Joshua Jennifer Espinoza is a trans woman poet living in California. Her work has been published in The Feminist Wire, PEN America, Lambda Literary, Washington Square Review, and elsewhere. She is the author of two collections—i’m alive / it hurts / i love it (boost house 2014) and THERE SHOULD BE FLOWERS (Civil Coping Mechanisms 2016). You can find her on twitter here and her website.
What is the biggest motivator for your writing? When or where does that first idea usually strike you and how do you get it down on paper?
My writing is a negotiation with trauma and the world that produced it, so I am motivated by unearthing, exploring, and, hopefully, eventually coming to peace with said trauma. It feels impossible to come to any sort of peace while this world continues to exist, so I try to imagine new worlds in my writing, spaces that don’t yet exist, spaces that aren’t allowed to exist. These ideas are constantly striking me because of my mind’s tendency to generate racing thoughts, so getting them down on paper is a matter of intuitively deciding which ideas are worth expanding upon—because this world teaches marginalized people not to trust their own feelings, I see my willingness to write from this intuitive space as a form of resistance, a way of imagining the unimaginable.
I remember reading somewhere that there’s nothing you love more than an honest storm. I really like this idea of cultivating emotion and honesty through poetry, and I was wondering how important this is to your work?
That line, in particular, refers to my desire for the insidious forms of violence I face to reveal themselves and stop hiding within the ideological and systemic frameworks that uphold a patriarchal society. There’s a sort of frenzied perseverance within me that has learned to thrive off facing these things head-on—the more shit I survive, the stronger I feel. But it’s more difficult to name the storm that hides itself, and how do you fight something without being able to see it, describe it, touch it?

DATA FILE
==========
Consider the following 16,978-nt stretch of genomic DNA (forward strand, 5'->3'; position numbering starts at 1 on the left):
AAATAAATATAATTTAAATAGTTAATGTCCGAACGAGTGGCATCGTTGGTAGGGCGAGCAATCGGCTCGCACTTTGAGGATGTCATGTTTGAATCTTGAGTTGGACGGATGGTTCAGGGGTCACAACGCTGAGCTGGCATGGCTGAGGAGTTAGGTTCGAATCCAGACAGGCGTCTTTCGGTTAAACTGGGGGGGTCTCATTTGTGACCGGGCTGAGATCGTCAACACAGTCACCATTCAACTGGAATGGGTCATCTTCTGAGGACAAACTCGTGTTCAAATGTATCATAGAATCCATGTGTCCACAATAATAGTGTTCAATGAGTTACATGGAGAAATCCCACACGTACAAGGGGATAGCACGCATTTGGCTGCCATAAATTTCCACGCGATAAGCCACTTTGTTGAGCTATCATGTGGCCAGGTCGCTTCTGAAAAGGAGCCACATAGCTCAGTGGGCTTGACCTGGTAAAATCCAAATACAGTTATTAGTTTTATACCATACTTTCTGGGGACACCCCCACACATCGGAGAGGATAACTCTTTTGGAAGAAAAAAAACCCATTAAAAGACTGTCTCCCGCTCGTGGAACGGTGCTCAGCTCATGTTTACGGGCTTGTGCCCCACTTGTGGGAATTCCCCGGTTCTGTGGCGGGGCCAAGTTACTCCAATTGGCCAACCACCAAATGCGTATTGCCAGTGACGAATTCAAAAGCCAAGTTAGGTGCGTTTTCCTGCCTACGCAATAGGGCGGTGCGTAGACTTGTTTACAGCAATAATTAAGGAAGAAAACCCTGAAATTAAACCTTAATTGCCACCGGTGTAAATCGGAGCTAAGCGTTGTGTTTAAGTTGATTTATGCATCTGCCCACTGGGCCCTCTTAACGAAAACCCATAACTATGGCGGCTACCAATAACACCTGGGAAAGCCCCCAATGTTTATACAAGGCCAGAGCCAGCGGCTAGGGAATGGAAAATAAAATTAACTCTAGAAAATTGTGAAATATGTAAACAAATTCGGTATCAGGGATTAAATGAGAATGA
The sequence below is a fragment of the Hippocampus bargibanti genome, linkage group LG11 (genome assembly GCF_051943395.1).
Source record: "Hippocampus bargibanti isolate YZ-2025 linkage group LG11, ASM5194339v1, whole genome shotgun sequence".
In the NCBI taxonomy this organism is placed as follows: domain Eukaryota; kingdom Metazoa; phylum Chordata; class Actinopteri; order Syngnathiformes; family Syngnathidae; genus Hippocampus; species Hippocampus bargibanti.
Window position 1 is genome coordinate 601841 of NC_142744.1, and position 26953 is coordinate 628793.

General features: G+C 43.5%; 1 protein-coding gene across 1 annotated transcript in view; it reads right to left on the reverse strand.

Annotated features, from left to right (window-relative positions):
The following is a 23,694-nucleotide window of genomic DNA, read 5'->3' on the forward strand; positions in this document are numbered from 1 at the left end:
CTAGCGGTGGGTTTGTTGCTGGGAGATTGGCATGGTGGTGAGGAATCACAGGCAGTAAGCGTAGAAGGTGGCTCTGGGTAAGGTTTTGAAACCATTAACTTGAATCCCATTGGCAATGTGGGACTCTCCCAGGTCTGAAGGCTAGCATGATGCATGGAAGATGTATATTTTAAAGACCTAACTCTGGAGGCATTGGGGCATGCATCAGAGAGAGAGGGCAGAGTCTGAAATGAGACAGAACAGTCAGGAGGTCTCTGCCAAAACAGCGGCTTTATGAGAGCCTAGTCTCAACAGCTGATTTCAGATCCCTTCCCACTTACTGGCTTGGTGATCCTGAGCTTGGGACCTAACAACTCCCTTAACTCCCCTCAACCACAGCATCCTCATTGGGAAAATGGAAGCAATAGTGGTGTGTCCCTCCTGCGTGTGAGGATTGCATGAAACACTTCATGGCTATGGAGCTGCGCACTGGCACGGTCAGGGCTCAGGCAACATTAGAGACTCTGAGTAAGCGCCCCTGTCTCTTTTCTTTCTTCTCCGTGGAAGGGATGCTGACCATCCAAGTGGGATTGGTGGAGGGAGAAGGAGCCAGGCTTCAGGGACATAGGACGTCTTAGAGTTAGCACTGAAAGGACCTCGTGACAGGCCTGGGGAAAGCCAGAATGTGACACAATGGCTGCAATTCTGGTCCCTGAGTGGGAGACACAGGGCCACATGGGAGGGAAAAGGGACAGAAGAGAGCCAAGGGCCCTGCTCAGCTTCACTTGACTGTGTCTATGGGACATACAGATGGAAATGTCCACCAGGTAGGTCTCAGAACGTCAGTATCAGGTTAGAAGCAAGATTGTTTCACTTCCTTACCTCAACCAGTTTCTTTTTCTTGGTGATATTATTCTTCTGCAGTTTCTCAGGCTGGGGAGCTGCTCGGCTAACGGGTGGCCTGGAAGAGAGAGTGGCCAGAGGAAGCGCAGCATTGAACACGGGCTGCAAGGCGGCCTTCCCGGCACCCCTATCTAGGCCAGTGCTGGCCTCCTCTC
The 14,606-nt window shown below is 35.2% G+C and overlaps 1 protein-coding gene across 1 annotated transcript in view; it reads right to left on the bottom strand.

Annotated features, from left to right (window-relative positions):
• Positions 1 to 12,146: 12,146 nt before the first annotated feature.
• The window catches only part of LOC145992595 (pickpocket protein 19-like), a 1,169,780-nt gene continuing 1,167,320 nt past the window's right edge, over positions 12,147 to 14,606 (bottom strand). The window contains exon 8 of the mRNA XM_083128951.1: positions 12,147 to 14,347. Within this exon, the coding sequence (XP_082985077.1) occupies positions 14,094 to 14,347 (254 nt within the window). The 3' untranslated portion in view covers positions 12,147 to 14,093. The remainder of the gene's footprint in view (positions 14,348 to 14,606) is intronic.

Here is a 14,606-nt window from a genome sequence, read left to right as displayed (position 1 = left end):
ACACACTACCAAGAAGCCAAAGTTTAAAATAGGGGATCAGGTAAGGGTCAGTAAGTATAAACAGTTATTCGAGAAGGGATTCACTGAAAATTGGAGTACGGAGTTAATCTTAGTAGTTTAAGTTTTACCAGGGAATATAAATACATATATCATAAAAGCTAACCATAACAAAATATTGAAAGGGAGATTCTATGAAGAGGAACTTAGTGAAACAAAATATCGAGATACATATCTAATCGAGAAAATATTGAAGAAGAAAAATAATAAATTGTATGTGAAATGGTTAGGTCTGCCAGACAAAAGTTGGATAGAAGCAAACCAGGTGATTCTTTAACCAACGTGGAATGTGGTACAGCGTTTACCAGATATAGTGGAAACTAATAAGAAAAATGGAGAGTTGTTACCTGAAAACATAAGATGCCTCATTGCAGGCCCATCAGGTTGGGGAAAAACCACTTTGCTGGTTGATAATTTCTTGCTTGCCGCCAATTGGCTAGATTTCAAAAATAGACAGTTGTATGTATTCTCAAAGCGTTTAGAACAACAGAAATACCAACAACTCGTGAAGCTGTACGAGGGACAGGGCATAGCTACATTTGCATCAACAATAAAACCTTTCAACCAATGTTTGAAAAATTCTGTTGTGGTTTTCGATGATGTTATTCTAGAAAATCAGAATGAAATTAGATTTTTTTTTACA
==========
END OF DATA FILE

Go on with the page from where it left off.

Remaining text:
I find your work comforting as it displays a sense of alienation that a lot of us in the LGBTIQ+ community experience, but sometimes forget we’re not alone in experiencing. I would like to thank you for that, and also ask what your experience has been with other readers who identify with your work?
I’m so glad you feel that way! I feel like giving up poetry forever on pretty much a daily basis, so whenever someone tells me that my work has made a difference to them it’s an immeasurable help in the struggle against self-doubt. In that sense, it’s a symbiotic relationship—the fact that others who are facing similar challenges due to their identity can find solace in my work means that the work no longer belongs to me and thus becomes dissociated from my individual subjectivity. It’s very freeing.
Finally, what are some texts that have been especially formative for you, as a writer?
The work of poets like Langston Hughes and Emily Dickinson were really important to me early on in terms of getting me interested in poetry and seeing the power it can hold. Later on M. NourbeSe Philip’s Zong, José Esteban Muñoz’s Disidentifications, and the work of writers like CA Conrad, Hoa Nguyen, Fred Moten, and others became indescribably important in helping me see the revolutionary potential of the written word.